95. Show That You’ll Fight to the Death for Your Team

96. Aim for Respect Rather Than Being Liked

97. Do One or Two Things Well and Avoid the Rest

98. Seek Feedback on Your Performance

99. Maintain Good Relationships and Friendships

100. Build Respect—Both Ways—Between You and Your Customers

101. Go the Extra Mile for Your Customers

102. Be Aware of Your Responsibilities

103. Be Straight at All Times and Speak the Truth

104. Don’t Cut Corners—You’ll Get Discovered

105. Find the Right Sounding Board

106. Be in Command and Take Charge

107. Be a Diplomat for the Company

End Game

Introduction

Strange thing, management. It’s something few of us set out in life to do, yet most of us find ourselves doing at some point.

Careers adviser:       What would you like to do when you leave school?

16-year-old:             I want to be a manager.

Did this happen to you? No, me neither. But here you are anyway.

As a manager you are expected to be a lot of things. A tower of strength, a leader and innovator, a magician (conjuring up pay raises, resources and extra staff at the drop of a hat), a kindly uncle/aunt, a shoulder to cry on, a dynamic motivator, a stern but fair judge, a diplomat, a politician, a financial wizard (no, this is quite different from being a magician), a protector, a savior and a saint.

You are responsible for a whole gang of people that you probably didn’t pick, may not like, and might have nothing in common with and who perhaps won’t like you much. You have to coax out of them a decent day’s work. You are also responsible for their physical, emotional, and mental safety and care. You have to make sure they don’t hurt themselves—or each other. You have to ensure they can carry out their jobs according to whatever rules your industry warrants. You have to know your rights, their rights, the company’s rights, and the government’s rights.

And on top of all this, you’re expected to do your job as well.

Oh yes, and you have to remain cool and calm—you can’t shout, throw things, or have favorites. This management business is a tall order....

You are responsible for looking after and getting the best out of a team. This team may behave at times like small children—and you can’t smack them
*
(or possibly even fire them). At other times they will behave like petulant teenagers—sleeping in late, not showing up, refusing to do any real work if they do show up, quitting early—that sort of thing.

*
Yes, yes, I know you can’t smack children either. I was just making a point. Please don’t email me.

Like you, I’ve managed teams (in my case, up to 100 people at a time). People whose names I was expected to know and all their little foibles—ah, Heather can’t work late on a Tuesday because her daughter has to be picked up from her play group. Trevor is color blind, so we can’t use him at the trade show.

YOU ARE RESPONSIBLE FOR A WHOLE GANG OF PEOPLE THAT YOU PROBABLY DIDN’T PICK, MAY NOT LIKE, MIGHT HAVE NOTHING IN COMMON WITH AND WHO PERHAPS WON’T LIKE YOU MUCH.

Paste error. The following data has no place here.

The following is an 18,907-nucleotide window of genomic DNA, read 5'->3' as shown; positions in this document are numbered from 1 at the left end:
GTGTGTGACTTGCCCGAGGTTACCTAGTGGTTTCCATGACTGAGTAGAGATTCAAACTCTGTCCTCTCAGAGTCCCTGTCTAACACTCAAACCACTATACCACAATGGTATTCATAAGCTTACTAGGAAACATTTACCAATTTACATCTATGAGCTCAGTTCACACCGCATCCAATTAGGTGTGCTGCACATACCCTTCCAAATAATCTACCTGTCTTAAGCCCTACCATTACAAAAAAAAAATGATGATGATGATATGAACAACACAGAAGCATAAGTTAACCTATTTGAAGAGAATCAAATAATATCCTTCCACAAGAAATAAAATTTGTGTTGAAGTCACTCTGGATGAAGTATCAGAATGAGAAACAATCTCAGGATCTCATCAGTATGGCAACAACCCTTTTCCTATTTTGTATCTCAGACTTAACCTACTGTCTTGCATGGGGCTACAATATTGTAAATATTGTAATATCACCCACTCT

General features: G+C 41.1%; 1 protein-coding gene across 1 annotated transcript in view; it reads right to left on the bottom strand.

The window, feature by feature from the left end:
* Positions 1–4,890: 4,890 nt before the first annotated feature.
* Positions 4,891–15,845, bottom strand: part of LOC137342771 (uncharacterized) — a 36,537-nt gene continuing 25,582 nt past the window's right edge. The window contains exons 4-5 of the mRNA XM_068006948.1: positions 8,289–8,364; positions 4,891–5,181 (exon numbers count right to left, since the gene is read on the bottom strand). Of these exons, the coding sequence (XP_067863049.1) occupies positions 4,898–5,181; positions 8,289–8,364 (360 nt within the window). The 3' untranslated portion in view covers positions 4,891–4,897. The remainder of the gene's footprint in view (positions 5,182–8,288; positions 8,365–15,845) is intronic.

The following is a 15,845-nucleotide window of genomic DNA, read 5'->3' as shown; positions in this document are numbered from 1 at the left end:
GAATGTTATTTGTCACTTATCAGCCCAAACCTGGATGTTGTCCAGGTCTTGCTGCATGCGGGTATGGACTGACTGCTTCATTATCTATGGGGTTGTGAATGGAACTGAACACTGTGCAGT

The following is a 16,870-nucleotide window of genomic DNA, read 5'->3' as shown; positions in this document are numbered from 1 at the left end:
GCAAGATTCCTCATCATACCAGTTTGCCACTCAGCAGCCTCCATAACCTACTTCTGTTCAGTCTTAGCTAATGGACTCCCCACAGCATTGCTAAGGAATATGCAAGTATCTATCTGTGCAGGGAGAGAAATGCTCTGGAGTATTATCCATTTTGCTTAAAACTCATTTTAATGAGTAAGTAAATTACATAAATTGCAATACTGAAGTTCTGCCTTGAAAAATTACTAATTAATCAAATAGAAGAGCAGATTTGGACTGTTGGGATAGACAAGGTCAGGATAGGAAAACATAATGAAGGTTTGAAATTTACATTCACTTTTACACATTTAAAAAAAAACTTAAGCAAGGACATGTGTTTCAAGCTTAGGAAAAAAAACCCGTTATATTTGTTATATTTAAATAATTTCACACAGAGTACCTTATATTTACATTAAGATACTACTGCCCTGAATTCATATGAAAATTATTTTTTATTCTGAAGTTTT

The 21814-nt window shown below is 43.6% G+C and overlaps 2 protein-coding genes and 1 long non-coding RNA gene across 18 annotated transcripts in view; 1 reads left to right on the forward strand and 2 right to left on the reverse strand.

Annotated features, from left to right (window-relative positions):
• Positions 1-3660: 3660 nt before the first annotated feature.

Mandy sulks if left to answer the phones at lunchtime and loses customers. Chris is great in a team but can’t motivate herself to do anything solo. Ray drinks and shouldn’t be allowed to drive anywhere.

As a manager, you are also expected to be a buffer zone between higher management and your staff. Nonsense may come down from on high but you have to a) sell it to your team, b) not groan loudly or laugh, and c) get your team to work with it even if it is nonsense.

You also have to justify the “no pay raises this year” mentality even if it has just completely demotivated your team. You will have to keep secret any knowledge you have of takeovers, mergers, acquisitions, secret deals, senior management buyouts and the like, despite the fact that rumors are flying and you are being constantly asked questions by your team.

You are responsible not only for people but also for budgets, discipline, communications, efficiency, legal matters, union matters, health and safety matters, personnel matters, pensions, sick pay, maternity leave, paternity leave, holidays, time off, time sheets, tight deadlines and leaving presents, industry
standards, fire drills, first aid, fresh air, heating, plumbing, parking spaces, lighting, stationery, resources, and tea and coffee. And that’s not to mention the small matter of customers.

AS A MANAGER, YOU ARE ALSO EXPECTED TO BE A BUFFER ZONE BETWEEN HIGHER MANAGEMENT AND YOUR STAFF.

And you will have to fight with other departments, other teams, clients, senior bosses, senior management, the board, shareholders and the accounts department. (Unless of course you are the manager of the accounts department.)

You are also expected to set standards. This means you are going to have to be an on-time, up-front, smartly dressed, hardworking, industrious, late-staying, early-rising, detached, responsible, caring, knowledgeable, above-reproach juggler. Tall order.

You also need to accept that as a manager you may be ridiculed—think
The Office
—and possibly even judged by your staff, shareholders and the public to be ineffective and even superfluous to the carrying out of the actual job in hand.
*

*
If this all makes you feel a bit bleak about being a manager—don’t be. Managers are the stuff that runs the world. We get to lead, to inspire, to motivate, to guide, to shape the future. We get to make a difference to the business and to people’s lives. We get to make a real and positive contribution to the state of the world. We get not only to be part of the solution but also to provide the solution. We are the sheriff and the marshal and the ranger all rolled into one. We are the engine and the captain. It’s a great role and we should relish it—it’s just not always an easy role....

BOOK: The Rules Of Management (Pioneer Panel's Library)
7.86Mb size Format: txt, pdf, ePub
ads